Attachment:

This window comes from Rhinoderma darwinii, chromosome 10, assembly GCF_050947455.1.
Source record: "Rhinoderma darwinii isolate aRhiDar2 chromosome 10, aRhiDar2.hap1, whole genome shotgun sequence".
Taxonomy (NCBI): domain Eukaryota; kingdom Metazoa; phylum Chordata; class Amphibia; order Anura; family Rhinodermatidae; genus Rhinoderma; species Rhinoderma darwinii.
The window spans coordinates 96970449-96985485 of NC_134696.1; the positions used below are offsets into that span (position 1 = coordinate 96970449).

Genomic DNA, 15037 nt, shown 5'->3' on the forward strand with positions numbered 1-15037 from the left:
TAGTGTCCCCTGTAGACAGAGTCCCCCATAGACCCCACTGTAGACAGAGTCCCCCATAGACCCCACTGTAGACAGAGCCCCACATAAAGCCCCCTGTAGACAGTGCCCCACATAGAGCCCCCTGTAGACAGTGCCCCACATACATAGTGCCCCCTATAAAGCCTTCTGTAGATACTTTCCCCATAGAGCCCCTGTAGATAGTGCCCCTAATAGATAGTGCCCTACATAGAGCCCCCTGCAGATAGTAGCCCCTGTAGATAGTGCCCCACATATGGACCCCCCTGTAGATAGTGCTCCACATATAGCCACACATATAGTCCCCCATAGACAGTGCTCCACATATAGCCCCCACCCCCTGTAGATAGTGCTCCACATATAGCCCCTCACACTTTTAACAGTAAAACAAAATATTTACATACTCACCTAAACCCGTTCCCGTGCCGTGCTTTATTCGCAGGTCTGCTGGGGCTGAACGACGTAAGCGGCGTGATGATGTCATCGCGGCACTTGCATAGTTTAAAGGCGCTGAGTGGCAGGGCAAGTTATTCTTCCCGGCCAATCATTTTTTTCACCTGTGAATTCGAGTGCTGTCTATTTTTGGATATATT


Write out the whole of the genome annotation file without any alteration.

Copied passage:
This window comes from Rhinoderma darwinii, chromosome 10, assembly GCF_050947455.1.
Source record: "Rhinoderma darwinii isolate aRhiDar2 chromosome 10, aRhiDar2.hap1, whole genome shotgun sequence".
Taxonomy (NCBI): domain Eukaryota; kingdom Metazoa; phylum Chordata; class Amphibia; order Anura; family Rhinodermatidae; genus Rhinoderma; species Rhinoderma darwinii.
The window spans coordinates 96970449-96985485 of NC_134696.1; the positions used below are offsets into that span (position 1 = coordinate 96970449).

Genomic DNA, 15037 nt, shown 5'->3' on the forward strand with positions numbered 1-15037 from the left:
TAGTGTCCCCTGTAGACAGAGTCCCCCATAGACCCCACTGTAGACAGAGTCCCCCATAGACCCCACTGTAGACAGAGCCCCACATAAAGCCCCCTGTAGACAGTGCCCCACATAGAGCCCCCTGTAGACAGTGCCCCACATACATAGTGCCCCCTATAAAGCCTTCTGTAGATACTTTCCCCATAGAGCCCCTGTAGATAGTGCCCCTAATAGATAGTGCCCTACATAGAGCCCCCTGCAGATAGTAGCCCCTGTAGATAGTGCCCCACATATGGACCCCCCTGTAGATAGTGCTCCACATATAGCCACACATATAGTCCCCCATAGACAGTGCTCCACATATAGCCCCCACCCCCTGTAGATAGTGCTCCACATATAGCCCCTCACACTTTTAACAGTAAAACAAAATATTTACATACTCACCTAAACCCGTTCCCGTGCCGTGCTTTATTCGCAGGTCTGCTGGGGCTGAACGACGTAAGCGGCGTGATGATGTCATCGCGGCACTTGCATAGTTTAAAGGCGCTGAGTGGCAGGGCAAGTTATTCTTCCCGGCCAATCATTTTTTTCACCTGTGAATTCGAGTGCTGTCTATTTTTGGATATATT